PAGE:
The volatiles emitted by Celeribacter spp. agar plate cultures were collected on charcoal filters (Chromtech, Idstein, Germany, precision charcoal filters charged with 5 mg of charcoal) by use of a closed-loop stripping apparatus as developed by Grob and Zürcher [37]. After a collection time of 24 h the charcoal was extracted with CH2Cl2 (50 μL) and the extract was analyzed by GC–MS.

GC–MS

GC–MS analyses were carried out through a 7890B GC – 5977A MD system (Agilent, Santa Clara, CA, USA). The GC was equipped with a HP5-MS fused silica capillary column (30 m, 0.25 mm i.d., 0.50 μm film) and operated with the settings 1) inlet pressure: 77.1 kPa, He flow: 23.3 mL min−1, 2) injection volume: 2 μL, 3) splitless injection, 4) temperature program: 5 min isothermic at 50 °C, then increasing with 5 °C min−1 to 320 °C, and 5) He carrier gas flow: 1.2 mL min−1. The parameters of the MS were 1) transfer line temperature: 250 °C, 2) ion source temperature: 230 °C, 3) quadrupole temperature: 150 °C, and 4) electron energy: 70 eV. Retention indices were calculated from retention times in comparison to those of a homologous series of n-alkanes (C7–C40).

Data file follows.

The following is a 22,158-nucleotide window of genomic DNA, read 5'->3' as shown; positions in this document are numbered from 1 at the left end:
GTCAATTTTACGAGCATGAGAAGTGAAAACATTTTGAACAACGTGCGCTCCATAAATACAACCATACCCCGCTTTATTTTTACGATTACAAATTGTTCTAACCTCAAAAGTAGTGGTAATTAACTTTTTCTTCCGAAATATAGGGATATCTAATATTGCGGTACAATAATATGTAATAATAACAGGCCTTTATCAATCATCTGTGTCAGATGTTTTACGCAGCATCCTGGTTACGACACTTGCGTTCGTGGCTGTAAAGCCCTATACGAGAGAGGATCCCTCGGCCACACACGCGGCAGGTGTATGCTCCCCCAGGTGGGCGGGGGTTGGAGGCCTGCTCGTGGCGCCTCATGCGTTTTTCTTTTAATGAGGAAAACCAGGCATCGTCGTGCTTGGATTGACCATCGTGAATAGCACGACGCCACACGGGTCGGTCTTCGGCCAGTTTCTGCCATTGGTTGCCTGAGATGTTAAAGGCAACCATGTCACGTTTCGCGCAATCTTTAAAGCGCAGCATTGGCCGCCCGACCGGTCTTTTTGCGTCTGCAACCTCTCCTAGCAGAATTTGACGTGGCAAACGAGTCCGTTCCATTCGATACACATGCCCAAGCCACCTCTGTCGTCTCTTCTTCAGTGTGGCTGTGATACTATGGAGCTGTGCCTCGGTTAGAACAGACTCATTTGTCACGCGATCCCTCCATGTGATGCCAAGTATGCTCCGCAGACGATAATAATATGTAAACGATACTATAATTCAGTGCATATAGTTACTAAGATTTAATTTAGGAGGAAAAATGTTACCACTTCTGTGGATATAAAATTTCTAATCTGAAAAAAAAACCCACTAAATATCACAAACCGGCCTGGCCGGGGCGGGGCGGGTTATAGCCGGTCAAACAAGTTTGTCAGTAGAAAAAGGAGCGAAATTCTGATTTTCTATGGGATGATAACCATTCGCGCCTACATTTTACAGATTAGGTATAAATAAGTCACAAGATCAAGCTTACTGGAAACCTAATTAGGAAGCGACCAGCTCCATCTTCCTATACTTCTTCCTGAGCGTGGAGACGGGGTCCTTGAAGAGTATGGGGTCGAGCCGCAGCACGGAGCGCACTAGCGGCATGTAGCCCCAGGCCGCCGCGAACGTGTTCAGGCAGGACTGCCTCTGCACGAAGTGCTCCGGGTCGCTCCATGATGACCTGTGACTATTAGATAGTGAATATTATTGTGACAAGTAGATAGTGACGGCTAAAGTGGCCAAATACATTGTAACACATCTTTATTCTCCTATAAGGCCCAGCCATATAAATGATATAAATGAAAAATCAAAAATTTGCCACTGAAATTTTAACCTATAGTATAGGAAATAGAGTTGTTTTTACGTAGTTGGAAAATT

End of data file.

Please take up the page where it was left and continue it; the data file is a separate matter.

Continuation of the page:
General synthetic and analytical methods

Reactions were carried out in oven-dried flasks under Ar atmosphere and using distilled and dried solvents. Chemicals were obtained from Sigma-Aldrich (St. Louis, USA). Column chromatography was performed on silica gel (0.04–0.06 nm) purchased from Acros Organics (Geel, Belgium) with distilled solvents. NMR spectroscopy was performed on a Bruker (Billerica, USA) Avance III HD Ascend (500 MHz) spectrometer. Solvent peaks were used for referencing (1H NMR: CDCl3 residual proton signal δ = 7.26 ppm, 13C NMR: CDCl3 δ = 77.16 ppm) [65]. Multiplicities are indicated by s (singlet) and d (doublet), coupling constants J are given in Hz. IR spectra were recorded on a Bruker α spectrometer equipped with a diamond-ATR probe, and qualitative signal intensities are reported by w (weak), m (medium), and s (strong). HPLC purification of compound 42 was performed on an Azura HPLC system (Knauer, Berlin, Germany) equipped with a UV–vis detector MWL 2.1L (deuterium lamp, 190–700 nm) and a YMC ChiralART Cellulose-SC column (5 μm; 250 × 20 mm) with a guard column of the same type (30 × 20 mm). The elution was performed with hexane/propanol 60:40 (isocratic) at a flow rate of 10 mL min−1 (36 bar). The UV–vis absorption was monitored at 275 nm.

Synthesis of 2-(methyldisulfanyl)benzothiazole (41)